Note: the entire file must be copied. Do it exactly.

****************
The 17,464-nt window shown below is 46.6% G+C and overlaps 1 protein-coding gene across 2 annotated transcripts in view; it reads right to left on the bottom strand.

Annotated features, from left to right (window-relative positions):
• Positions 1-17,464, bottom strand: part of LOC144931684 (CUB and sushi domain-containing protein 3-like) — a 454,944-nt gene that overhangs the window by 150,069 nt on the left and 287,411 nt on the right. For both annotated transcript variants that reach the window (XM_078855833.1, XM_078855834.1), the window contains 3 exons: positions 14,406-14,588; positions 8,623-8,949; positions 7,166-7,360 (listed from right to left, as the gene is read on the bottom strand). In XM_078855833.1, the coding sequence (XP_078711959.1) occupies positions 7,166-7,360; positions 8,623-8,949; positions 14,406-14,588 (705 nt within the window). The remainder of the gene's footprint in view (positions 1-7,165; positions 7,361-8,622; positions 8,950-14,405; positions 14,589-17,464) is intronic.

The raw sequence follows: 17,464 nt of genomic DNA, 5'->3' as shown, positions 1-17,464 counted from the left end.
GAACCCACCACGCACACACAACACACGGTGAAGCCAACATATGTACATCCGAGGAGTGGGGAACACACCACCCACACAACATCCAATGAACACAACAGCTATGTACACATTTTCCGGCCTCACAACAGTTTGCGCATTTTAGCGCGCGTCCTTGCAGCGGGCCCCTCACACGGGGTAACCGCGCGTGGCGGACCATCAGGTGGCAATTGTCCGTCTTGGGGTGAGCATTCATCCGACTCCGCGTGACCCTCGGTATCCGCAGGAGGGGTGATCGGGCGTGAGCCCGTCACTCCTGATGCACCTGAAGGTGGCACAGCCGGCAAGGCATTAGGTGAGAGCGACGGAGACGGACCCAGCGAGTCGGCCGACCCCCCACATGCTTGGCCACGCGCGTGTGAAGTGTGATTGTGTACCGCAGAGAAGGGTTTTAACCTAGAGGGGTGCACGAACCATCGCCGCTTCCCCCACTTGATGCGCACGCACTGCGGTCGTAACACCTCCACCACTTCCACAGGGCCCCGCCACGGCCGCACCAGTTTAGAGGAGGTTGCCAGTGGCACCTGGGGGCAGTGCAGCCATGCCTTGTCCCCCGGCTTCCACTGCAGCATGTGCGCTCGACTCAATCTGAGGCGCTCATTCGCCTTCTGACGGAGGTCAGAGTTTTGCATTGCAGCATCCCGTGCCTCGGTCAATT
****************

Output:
The 17,464-nt window shown below is 46.6% G+C and overlaps 1 protein-coding gene across 2 annotated transcripts in view; it reads right to left on the bottom strand.

Annotated features, from left to right (window-relative positions):
• Positions 1-17,464, bottom strand: part of LOC144931684 (CUB and sushi domain-containing protein 3-like) — a 454,944-nt gene that overhangs the window by 150,069 nt on the left and 287,411 nt on the right. For both annotated transcript variants that reach the window (XM_078855833.1, XM_078855834.1), the window contains 3 exons: positions 14,406-14,588; positions 8,623-8,949; positions 7,166-7,360 (listed from right to left, as the gene is read on the bottom strand). In XM_078855833.1, the coding sequence (XP_078711959.1) occupies positions 7,166-7,360; positions 8,623-8,949; positions 14,406-14,588 (705 nt within the window). The remainder of the gene's footprint in view (positions 1-7,165; positions 7,361-8,622; positions 8,950-14,405; positions 14,589-17,464) is intronic.

The raw sequence follows: 17,464 nt of genomic DNA, 5'->3' as shown, positions 1-17,464 counted from the left end.
GAACCCACCACGCACACACAACACACGGTGAAGCCAACATATGTACATCCGAGGAGTGGGGAACACACCACCCACACAACATCCAATGAACACAACAGCTATGTACACATTTTCCGGCCTCACAACAGTTTGCGCATTTTAGCGCGCGTCCTTGCAGCGGGCCCCTCACACGGGGTAACCGCGCGTGGCGGACCATCAGGTGGCAATTGTCCGTCTTGGGGTGAGCATTCATCCGACTCCGCGTGACCCTCGGTATCCGCAGGAGGGGTGATCGGGCGTGAGCCCGTCACTCCTGATGCACCTGAAGGTGGCACAGCCGGCAAGGCATTAGGTGAGAGCGACGGAGACGGACCCAGCGAGTCGGCCGACCCCCCACATGCTTGGCCACGCGCGTGTGAAGTGTGATTGTGTACCGCAGAGAAGGGTTTTAACCTAGAGGGGTGCACGAACCATCGCCGCTTCCCCCACTTGATGCGCACGCACTGCGGTCGTAACACCTCCACCACTTCCACAGGGCCCCGCCACGGCCGCACCAGTTTAGAGGAGGTTGCCAGTGGCACCTGGGGGCAGTGCAGCCATGCCTTGTCCCCCGGCTTCCACTGCAGCATGTGCGCTCGACTCAATCTGAGGCGCTCATTCGCCTTCTGACGGAGGTCAGAGTTTTGCATTGCAGCATCCCGTGCCTCGGTCAATT